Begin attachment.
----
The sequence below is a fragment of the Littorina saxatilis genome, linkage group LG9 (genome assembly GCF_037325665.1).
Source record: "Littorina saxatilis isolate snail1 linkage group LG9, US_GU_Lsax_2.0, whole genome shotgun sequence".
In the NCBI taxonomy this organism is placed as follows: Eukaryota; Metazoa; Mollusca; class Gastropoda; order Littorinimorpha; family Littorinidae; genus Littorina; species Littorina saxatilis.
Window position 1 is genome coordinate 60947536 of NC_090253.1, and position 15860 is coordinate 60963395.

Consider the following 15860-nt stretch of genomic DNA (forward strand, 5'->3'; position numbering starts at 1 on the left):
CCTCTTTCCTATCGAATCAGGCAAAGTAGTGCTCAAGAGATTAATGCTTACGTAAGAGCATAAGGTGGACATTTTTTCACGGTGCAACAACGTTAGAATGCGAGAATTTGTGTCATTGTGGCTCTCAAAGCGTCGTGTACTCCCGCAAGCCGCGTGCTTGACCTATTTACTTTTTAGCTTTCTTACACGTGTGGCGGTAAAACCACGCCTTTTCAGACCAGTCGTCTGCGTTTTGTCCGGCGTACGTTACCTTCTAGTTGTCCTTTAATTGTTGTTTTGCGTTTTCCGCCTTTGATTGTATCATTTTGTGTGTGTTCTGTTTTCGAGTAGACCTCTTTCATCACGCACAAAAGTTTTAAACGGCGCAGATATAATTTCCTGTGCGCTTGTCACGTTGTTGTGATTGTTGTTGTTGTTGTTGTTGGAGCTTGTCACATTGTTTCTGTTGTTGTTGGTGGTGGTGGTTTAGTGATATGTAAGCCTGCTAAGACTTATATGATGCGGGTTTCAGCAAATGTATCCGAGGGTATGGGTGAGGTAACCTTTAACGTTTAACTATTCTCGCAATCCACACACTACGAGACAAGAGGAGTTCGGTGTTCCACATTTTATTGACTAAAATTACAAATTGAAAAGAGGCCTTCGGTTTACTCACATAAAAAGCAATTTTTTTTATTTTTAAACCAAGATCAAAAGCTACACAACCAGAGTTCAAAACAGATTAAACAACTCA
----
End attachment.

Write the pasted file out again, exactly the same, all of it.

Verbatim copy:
The sequence below is a fragment of the Littorina saxatilis genome, linkage group LG9 (genome assembly GCF_037325665.1).
Source record: "Littorina saxatilis isolate snail1 linkage group LG9, US_GU_Lsax_2.0, whole genome shotgun sequence".
In the NCBI taxonomy this organism is placed as follows: Eukaryota; Metazoa; Mollusca; class Gastropoda; order Littorinimorpha; family Littorinidae; genus Littorina; species Littorina saxatilis.
Window position 1 is genome coordinate 60947536 of NC_090253.1, and position 15860 is coordinate 60963395.

Consider the following 15860-nt stretch of genomic DNA (forward strand, 5'->3'; position numbering starts at 1 on the left):
CCTCTTTCCTATCGAATCAGGCAAAGTAGTGCTCAAGAGATTAATGCTTACGTAAGAGCATAAGGTGGACATTTTTTCACGGTGCAACAACGTTAGAATGCGAGAATTTGTGTCATTGTGGCTCTCAAAGCGTCGTGTACTCCCGCAAGCCGCGTGCTTGACCTATTTACTTTTTAGCTTTCTTACACGTGTGGCGGTAAAACCACGCCTTTTCAGACCAGTCGTCTGCGTTTTGTCCGGCGTACGTTACCTTCTAGTTGTCCTTTAATTGTTGTTTTGCGTTTTCCGCCTTTGATTGTATCATTTTGTGTGTGTTCTGTTTTCGAGTAGACCTCTTTCATCACGCACAAAAGTTTTAAACGGCGCAGATATAATTTCCTGTGCGCTTGTCACGTTGTTGTGATTGTTGTTGTTGTTGTTGTTGGAGCTTGTCACATTGTTTCTGTTGTTGTTGGTGGTGGTGGTTTAGTGATATGTAAGCCTGCTAAGACTTATATGATGCGGGTTTCAGCAAATGTATCCGAGGGTATGGGTGAGGTAACCTTTAACGTTTAACTATTCTCGCAATCCACACACTACGAGACAAGAGGAGTTCGGTGTTCCACATTTTATTGACTAAAATTACAAATTGAAAAGAGGCCTTCGGTTTACTCACATAAAAAGCAATTTTTTTTATTTTTAAACCAAGATCAAAAGCTACACAACCAGAGTTCAAAACAGATTAAACAACTCA